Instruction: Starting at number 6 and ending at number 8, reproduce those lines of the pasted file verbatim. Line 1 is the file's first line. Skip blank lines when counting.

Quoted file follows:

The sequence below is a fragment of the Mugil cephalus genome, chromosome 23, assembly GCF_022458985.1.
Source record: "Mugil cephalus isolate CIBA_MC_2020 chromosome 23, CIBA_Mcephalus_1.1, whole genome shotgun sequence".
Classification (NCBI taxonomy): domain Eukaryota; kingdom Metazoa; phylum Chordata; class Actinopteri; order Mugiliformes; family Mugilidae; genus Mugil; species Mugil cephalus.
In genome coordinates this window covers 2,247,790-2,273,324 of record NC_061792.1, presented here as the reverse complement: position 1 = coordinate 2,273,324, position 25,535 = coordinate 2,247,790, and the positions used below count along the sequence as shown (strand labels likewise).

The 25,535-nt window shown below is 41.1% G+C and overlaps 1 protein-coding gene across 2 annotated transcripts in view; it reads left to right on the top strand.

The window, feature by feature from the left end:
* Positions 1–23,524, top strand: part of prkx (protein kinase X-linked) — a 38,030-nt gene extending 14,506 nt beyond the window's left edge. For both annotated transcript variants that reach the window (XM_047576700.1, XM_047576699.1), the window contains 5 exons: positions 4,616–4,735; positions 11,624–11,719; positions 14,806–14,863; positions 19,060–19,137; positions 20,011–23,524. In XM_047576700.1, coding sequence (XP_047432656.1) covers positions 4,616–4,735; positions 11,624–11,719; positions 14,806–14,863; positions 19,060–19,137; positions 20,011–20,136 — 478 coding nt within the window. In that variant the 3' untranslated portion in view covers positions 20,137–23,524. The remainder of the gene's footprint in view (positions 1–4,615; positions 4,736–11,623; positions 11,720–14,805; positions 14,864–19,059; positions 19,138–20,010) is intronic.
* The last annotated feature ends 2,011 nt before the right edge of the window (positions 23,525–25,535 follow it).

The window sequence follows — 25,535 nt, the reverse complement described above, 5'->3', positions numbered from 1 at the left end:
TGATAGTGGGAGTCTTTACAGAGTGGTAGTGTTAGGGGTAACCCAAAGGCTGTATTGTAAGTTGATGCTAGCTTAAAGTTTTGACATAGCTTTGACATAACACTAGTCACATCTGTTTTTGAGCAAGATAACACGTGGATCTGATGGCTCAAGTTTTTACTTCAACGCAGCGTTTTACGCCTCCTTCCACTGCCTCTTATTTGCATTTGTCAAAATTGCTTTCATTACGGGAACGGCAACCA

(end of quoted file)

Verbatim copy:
The window, feature by feature from the left end:
* Positions 1–23,524, top strand: part of prkx (protein kinase X-linked) — a 38,030-nt gene extending 14,506 nt beyond the window's left edge. For both annotated transcript variants that reach the window (XM_047576700.1, XM_047576699.1), the window contains 5 exons: positions 4,616–4,735; positions 11,624–11,719; positions 14,806–14,863; positions 19,060–19,137; positions 20,011–23,524. In XM_047576700.1, coding sequence (XP_047432656.1) covers positions 4,616–4,735; positions 11,624–11,719; positions 14,806–14,863; positions 19,060–19,137; positions 20,011–20,136 — 478 coding nt within the window. In that variant the 3' untranslated portion in view covers positions 20,137–23,524. The remainder of the gene's footprint in view (positions 1–4,615; positions 4,736–11,623; positions 11,720–14,805; positions 14,864–19,059; positions 19,138–20,010) is intronic.
* The last annotated feature ends 2,011 nt before the right edge of the window (positions 23,525–25,535 follow it).